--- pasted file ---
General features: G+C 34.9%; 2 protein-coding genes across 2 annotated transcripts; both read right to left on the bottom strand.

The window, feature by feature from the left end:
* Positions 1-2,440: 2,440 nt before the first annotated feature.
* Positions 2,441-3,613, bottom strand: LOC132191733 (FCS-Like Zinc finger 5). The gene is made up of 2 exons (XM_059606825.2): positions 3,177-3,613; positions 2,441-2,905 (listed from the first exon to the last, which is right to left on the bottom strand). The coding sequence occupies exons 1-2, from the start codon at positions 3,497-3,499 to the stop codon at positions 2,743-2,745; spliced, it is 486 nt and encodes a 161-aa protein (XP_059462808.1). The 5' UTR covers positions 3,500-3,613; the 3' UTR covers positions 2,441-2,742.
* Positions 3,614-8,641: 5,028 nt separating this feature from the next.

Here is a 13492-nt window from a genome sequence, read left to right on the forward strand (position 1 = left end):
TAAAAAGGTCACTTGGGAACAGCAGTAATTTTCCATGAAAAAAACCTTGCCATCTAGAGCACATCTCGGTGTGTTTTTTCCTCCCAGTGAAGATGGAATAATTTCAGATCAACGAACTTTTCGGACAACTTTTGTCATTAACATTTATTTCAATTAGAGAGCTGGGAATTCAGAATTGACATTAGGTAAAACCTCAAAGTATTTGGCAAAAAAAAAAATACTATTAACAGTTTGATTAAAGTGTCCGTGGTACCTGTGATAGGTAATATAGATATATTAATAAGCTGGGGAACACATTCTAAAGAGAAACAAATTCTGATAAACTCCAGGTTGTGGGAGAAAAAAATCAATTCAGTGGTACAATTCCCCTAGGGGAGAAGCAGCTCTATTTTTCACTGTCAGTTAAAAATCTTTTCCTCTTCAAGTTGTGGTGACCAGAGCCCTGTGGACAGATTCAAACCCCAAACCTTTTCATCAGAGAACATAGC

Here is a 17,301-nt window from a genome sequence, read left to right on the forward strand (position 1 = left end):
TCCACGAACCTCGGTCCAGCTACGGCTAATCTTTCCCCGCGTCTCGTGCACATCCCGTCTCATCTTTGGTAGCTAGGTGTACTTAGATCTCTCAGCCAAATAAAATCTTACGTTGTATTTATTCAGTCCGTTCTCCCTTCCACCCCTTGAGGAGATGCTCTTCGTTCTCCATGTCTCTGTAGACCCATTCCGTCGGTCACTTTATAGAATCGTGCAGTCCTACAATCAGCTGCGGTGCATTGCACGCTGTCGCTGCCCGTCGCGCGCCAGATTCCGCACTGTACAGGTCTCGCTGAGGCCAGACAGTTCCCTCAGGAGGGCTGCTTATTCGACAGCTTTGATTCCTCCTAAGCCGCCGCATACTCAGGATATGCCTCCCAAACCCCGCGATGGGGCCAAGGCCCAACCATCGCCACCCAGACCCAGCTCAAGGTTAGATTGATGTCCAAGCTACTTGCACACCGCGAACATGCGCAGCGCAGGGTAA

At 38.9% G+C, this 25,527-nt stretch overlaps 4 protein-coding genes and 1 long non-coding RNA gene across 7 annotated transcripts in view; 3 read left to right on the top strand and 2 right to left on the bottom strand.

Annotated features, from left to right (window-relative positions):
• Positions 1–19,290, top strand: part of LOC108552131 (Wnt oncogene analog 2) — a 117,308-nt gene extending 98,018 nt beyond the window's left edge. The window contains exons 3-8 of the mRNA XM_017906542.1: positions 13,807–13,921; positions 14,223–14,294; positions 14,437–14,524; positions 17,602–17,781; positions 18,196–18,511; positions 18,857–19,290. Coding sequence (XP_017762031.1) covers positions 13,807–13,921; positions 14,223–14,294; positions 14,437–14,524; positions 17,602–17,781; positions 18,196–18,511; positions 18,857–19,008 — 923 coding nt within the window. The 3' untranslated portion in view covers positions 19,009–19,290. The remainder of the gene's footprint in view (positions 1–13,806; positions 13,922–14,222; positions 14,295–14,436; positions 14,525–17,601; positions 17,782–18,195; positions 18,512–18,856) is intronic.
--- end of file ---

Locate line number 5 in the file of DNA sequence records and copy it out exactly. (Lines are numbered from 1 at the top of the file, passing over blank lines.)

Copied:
* Positions 3,614-8,641: 5,028 nt separating this feature from the next.